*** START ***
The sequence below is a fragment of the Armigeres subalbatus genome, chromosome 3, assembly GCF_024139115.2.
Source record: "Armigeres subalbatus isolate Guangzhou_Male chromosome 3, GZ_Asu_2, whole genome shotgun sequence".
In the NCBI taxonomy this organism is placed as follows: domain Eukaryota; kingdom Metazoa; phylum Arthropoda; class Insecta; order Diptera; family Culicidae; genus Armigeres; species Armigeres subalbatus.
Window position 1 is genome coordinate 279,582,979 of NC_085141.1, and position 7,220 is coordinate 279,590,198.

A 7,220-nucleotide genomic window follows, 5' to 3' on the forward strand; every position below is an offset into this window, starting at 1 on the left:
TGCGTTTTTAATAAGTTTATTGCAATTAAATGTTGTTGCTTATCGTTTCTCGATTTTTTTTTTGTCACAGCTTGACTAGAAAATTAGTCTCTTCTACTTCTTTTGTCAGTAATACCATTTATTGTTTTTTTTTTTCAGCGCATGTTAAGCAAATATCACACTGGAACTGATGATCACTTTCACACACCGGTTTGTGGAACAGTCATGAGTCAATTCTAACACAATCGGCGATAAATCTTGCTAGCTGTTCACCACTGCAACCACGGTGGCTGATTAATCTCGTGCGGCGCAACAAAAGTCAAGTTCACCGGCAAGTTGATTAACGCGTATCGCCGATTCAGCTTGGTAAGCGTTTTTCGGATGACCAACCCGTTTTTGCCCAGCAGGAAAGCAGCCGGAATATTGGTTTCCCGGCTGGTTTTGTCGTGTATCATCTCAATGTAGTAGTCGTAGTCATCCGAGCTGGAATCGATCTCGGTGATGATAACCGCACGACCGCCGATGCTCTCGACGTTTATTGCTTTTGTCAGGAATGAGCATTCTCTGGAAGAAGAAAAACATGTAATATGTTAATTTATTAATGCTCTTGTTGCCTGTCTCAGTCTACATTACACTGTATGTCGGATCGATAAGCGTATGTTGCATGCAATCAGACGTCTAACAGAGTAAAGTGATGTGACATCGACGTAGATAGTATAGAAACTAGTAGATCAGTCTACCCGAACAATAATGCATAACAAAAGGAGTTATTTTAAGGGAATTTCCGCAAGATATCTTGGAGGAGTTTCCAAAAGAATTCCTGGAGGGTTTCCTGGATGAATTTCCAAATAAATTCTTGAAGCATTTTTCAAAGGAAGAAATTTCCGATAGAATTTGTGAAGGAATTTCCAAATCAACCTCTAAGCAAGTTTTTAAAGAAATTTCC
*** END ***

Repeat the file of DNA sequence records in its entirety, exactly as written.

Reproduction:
The sequence below is a fragment of the Armigeres subalbatus genome, chromosome 3, assembly GCF_024139115.2.
Source record: "Armigeres subalbatus isolate Guangzhou_Male chromosome 3, GZ_Asu_2, whole genome shotgun sequence".
In the NCBI taxonomy this organism is placed as follows: domain Eukaryota; kingdom Metazoa; phylum Arthropoda; class Insecta; order Diptera; family Culicidae; genus Armigeres; species Armigeres subalbatus.
Window position 1 is genome coordinate 279,582,979 of NC_085141.1, and position 7,220 is coordinate 279,590,198.

A 7,220-nucleotide genomic window follows, 5' to 3' on the forward strand; every position below is an offset into this window, starting at 1 on the left:
TGCGTTTTTAATAAGTTTATTGCAATTAAATGTTGTTGCTTATCGTTTCTCGATTTTTTTTTTGTCACAGCTTGACTAGAAAATTAGTCTCTTCTACTTCTTTTGTCAGTAATACCATTTATTGTTTTTTTTTTTCAGCGCATGTTAAGCAAATATCACACTGGAACTGATGATCACTTTCACACACCGGTTTGTGGAACAGTCATGAGTCAATTCTAACACAATCGGCGATAAATCTTGCTAGCTGTTCACCACTGCAACCACGGTGGCTGATTAATCTCGTGCGGCGCAACAAAAGTCAAGTTCACCGGCAAGTTGATTAACGCGTATCGCCGATTCAGCTTGGTAAGCGTTTTTCGGATGACCAACCCGTTTTTGCCCAGCAGGAAAGCAGCCGGAATATTGGTTTCCCGGCTGGTTTTGTCGTGTATCATCTCAATGTAGTAGTCGTAGTCATCCGAGCTGGAATCGATCTCGGTGATGATAACCGCACGACCGCCGATGCTCTCGACGTTTATTGCTTTTGTCAGGAATGAGCATTCTCTGGAAGAAGAAAAACATGTAATATGTTAATTTATTAATGCTCTTGTTGCCTGTCTCAGTCTACATTACACTGTATGTCGGATCGATAAGCGTATGTTGCATGCAATCAGACGTCTAACAGAGTAAAGTGATGTGACATCGACGTAGATAGTATAGAAACTAGTAGATCAGTCTACCCGAACAATAATGCATAACAAAAGGAGTTATTTTAAGGGAATTTCCGCAAGATATCTTGGAGGAGTTTCCAAAAGAATTCCTGGAGGGTTTCCTGGATGAATTTCCAAATAAATTCTTGAAGCATTTTTCAAAGGAAGAAATTTCCGATAGAATTTGTGAAGGAATTTCCAAATCAACCTCTAAGCAAGTTTTTAAAGAAATTTCC